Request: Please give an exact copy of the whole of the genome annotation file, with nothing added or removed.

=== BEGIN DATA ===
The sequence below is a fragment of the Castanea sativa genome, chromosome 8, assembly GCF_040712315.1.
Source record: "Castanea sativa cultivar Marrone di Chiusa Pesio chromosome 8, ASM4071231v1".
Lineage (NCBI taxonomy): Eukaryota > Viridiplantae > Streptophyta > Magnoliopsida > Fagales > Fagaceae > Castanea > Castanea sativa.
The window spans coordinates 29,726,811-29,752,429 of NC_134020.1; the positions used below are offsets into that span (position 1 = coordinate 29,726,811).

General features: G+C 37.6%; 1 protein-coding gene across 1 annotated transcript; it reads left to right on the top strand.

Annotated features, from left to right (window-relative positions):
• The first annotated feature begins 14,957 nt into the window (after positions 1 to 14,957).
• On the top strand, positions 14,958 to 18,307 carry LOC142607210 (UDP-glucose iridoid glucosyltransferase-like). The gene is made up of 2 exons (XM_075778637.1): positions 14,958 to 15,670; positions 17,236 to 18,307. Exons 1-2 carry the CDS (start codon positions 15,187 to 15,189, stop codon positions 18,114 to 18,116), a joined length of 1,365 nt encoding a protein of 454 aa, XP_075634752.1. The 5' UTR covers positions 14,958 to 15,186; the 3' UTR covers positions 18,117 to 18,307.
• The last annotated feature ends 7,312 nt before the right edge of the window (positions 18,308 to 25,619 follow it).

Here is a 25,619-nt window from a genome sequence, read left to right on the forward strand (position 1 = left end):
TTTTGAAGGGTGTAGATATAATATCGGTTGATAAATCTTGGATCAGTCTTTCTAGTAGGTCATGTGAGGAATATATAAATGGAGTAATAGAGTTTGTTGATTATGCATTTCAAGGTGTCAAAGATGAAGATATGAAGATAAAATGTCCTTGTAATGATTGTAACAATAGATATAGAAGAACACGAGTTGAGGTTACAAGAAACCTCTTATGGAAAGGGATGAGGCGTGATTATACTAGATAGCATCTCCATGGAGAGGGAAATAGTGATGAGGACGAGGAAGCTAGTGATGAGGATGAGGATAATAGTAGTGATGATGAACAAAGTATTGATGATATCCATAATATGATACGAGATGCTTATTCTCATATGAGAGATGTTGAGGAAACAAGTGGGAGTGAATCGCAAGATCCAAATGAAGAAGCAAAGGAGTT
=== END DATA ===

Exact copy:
The sequence below is a fragment of the Castanea sativa genome, chromosome 8, assembly GCF_040712315.1.
Source record: "Castanea sativa cultivar Marrone di Chiusa Pesio chromosome 8, ASM4071231v1".
Lineage (NCBI taxonomy): Eukaryota > Viridiplantae > Streptophyta > Magnoliopsida > Fagales > Fagaceae > Castanea > Castanea sativa.
The window spans coordinates 29,726,811-29,752,429 of NC_134020.1; the positions used below are offsets into that span (position 1 = coordinate 29,726,811).

General features: G+C 37.6%; 1 protein-coding gene across 1 annotated transcript; it reads left to right on the top strand.

Annotated features, from left to right (window-relative positions):
• The first annotated feature begins 14,957 nt into the window (after positions 1 to 14,957).
• On the top strand, positions 14,958 to 18,307 carry LOC142607210 (UDP-glucose iridoid glucosyltransferase-like). The gene is made up of 2 exons (XM_075778637.1): positions 14,958 to 15,670; positions 17,236 to 18,307. Exons 1-2 carry the CDS (start codon positions 15,187 to 15,189, stop codon positions 18,114 to 18,116), a joined length of 1,365 nt encoding a protein of 454 aa, XP_075634752.1. The 5' UTR covers positions 14,958 to 15,186; the 3' UTR covers positions 18,117 to 18,307.
• The last annotated feature ends 7,312 nt before the right edge of the window (positions 18,308 to 25,619 follow it).

Here is a 25,619-nt window from a genome sequence, read left to right on the forward strand (position 1 = left end):
TTTTGAAGGGTGTAGATATAATATCGGTTGATAAATCTTGGATCAGTCTTTCTAGTAGGTCATGTGAGGAATATATAAATGGAGTAATAGAGTTTGTTGATTATGCATTTCAAGGTGTCAAAGATGAAGATATGAAGATAAAATGTCCTTGTAATGATTGTAACAATAGATATAGAAGAACACGAGTTGAGGTTACAAGAAACCTCTTATGGAAAGGGATGAGGCGTGATTATACTAGATAGCATCTCCATGGAGAGGGAAATAGTGATGAGGACGAGGAAGCTAGTGATGAGGATGAGGATAATAGTAGTGATGATGAACAAAGTATTGATGATATCCATAATATGATACGAGATGCTTATTCTCATATGAGAGATGTTGAGGAAACAAGTGGGAGTGAATCGCAAGATCCAAATGAAGAAGCAAAGGAGTT